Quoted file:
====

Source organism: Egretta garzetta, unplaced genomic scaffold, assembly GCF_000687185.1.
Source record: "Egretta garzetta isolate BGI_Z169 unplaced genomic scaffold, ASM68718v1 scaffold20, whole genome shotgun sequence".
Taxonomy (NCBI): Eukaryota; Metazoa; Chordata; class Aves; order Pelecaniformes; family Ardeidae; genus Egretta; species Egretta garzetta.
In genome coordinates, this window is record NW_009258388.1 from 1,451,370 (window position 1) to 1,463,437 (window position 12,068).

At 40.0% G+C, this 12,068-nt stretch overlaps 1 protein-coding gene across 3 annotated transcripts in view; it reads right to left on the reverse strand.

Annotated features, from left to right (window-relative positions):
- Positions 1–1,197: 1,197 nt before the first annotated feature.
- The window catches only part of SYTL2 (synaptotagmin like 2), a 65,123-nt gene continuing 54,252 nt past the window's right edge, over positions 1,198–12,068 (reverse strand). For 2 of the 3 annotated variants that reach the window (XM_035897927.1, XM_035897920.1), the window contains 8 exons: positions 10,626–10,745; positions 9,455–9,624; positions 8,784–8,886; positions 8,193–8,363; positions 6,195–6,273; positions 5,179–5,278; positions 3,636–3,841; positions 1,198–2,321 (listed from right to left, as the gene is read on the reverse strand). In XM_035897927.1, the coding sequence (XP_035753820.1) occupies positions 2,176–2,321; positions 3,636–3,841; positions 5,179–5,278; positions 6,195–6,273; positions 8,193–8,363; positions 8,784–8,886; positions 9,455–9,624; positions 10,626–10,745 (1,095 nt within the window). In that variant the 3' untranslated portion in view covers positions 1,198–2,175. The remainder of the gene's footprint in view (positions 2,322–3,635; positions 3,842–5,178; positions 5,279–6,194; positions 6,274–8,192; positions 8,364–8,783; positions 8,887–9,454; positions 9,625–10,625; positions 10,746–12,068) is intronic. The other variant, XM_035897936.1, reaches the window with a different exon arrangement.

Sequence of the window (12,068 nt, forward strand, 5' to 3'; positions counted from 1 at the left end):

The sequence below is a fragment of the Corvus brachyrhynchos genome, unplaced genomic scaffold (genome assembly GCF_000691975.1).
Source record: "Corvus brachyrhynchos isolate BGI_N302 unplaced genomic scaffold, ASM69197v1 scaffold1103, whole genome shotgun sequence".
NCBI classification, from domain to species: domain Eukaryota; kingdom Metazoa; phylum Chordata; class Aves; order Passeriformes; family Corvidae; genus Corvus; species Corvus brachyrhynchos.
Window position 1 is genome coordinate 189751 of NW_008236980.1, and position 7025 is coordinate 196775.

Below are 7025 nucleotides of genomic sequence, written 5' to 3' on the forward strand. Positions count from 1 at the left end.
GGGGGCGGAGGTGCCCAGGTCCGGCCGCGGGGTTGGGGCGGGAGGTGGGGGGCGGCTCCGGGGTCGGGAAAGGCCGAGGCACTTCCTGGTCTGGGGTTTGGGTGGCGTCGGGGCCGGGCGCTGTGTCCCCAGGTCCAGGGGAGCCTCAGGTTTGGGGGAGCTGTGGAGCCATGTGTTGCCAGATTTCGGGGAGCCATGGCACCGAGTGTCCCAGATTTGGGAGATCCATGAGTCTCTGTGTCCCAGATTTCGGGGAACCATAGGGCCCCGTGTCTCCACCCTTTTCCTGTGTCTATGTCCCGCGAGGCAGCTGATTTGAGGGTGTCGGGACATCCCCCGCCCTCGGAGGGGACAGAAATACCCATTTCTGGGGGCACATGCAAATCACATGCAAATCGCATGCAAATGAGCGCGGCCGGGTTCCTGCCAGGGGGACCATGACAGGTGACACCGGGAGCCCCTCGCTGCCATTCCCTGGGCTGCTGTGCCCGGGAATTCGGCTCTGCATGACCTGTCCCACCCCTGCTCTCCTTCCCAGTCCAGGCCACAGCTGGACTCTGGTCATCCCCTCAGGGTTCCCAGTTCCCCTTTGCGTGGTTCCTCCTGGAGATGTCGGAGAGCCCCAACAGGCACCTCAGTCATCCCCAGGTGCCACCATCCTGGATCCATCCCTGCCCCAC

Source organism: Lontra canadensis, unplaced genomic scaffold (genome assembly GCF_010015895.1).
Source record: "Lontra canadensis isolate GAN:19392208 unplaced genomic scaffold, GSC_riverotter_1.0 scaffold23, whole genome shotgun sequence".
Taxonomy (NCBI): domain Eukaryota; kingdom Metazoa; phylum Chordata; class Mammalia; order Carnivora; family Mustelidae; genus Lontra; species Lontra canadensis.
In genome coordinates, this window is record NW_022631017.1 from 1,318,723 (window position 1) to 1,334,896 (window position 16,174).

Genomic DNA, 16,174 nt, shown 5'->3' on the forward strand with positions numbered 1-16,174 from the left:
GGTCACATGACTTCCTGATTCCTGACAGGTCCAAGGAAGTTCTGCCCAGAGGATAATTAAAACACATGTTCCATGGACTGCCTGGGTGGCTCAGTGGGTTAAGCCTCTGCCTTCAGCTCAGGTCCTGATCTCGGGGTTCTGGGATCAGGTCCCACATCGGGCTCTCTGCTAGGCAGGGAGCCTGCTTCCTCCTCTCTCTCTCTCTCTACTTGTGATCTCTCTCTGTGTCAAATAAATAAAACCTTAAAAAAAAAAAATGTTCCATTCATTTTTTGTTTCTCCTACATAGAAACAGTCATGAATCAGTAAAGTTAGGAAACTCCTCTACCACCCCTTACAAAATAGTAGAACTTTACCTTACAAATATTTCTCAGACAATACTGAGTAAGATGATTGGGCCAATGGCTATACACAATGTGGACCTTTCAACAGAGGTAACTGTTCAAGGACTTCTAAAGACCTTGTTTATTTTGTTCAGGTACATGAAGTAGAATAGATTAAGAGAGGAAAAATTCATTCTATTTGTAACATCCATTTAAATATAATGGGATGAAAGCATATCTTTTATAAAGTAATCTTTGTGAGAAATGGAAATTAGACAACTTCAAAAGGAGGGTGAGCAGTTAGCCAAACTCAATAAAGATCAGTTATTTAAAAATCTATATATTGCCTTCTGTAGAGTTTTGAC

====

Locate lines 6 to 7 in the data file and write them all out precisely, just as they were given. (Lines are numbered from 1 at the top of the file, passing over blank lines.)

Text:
Annotated features, from left to right (window-relative positions):
- Positions 1–1,197: 1,197 nt before the first annotated feature.